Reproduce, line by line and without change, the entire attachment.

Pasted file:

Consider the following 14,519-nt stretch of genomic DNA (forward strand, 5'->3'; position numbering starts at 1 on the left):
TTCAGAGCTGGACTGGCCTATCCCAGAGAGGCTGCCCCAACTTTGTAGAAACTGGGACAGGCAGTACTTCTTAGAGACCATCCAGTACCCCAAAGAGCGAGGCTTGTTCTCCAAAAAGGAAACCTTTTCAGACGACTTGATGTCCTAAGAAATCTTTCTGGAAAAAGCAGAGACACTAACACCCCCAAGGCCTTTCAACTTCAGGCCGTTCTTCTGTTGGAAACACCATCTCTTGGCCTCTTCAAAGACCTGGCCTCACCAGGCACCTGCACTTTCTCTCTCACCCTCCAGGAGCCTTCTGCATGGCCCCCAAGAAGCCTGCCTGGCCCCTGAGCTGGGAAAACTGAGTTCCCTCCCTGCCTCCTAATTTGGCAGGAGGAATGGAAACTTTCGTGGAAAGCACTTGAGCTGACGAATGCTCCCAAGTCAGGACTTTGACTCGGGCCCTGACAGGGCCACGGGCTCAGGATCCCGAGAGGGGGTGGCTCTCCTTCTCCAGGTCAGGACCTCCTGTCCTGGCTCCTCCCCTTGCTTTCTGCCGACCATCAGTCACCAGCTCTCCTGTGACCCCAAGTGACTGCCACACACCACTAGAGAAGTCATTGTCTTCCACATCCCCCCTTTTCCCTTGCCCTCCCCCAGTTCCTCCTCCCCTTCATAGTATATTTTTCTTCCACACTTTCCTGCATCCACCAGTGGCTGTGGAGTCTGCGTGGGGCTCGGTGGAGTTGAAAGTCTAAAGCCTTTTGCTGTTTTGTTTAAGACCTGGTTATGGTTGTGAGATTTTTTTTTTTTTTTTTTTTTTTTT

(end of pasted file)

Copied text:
Consider the following 14,519-nt stretch of genomic DNA (forward strand, 5'->3'; position numbering starts at 1 on the left):
TTCAGAGCTGGACTGGCCTATCCCAGAGAGGCTGCCCCAACTTTGTAGAAACTGGGACAGGCAGTACTTCTTAGAGACCATCCAGTACCCCAAAGAGCGAGGCTTGTTCTCCAAAAAGGAAACCTTTTCAGACGACTTGATGTCCTAAGAAATCTTTCTGGAAAAAGCAGAGACACTAACACCCCCAAGGCCTTTCAACTTCAGGCCGTTCTTCTGTTGGAAACACCATCTCTTGGCCTCTTCAAAGACCTGGCCTCACCAGGCACCTGCACTTTCTCTCTCACCCTCCAGGAGCCTTCTGCATGGCCCCCAAGAAGCCTGCCTGGCCCCTGAGCTGGGAAAACTGAGTTCCCTCCCTGCCTCCTAATTTGGCAGGAGGAATGGAAACTTTCGTGGAAAGCACTTGAGCTGACGAATGCTCCCAAGTCAGGACTTTGACTCGGGCCCTGACAGGGCCACGGGCTCAGGATCCCGAGAGGGGGTGGCTCTCCTTCTCCAGGTCAGGACCTCCTGTCCTGGCTCCTCCCCTTGCTTTCTGCCGACCATCAGTCACCAGCTCTCCTGTGACCCCAAGTGACTGCCACACACCACTAGAGAAGTCATTGTCTTCCACATCCCCCCTTTTCCCTTGCCCTCCCCCAGTTCCTCCTCCCCTTCATAGTATATTTTTCTTCCACACTTTCCTGCATCCACCAGTGGCTGTGGAGTCTGCGTGGGGCTCGGTGGAGTTGAAAGTCTAAAGCCTTTTGCTGTTTTGTTTAAGACCTGGTTATGGTTGTGAGATTTTTTTTTTTTTTTTTTTTTTTTT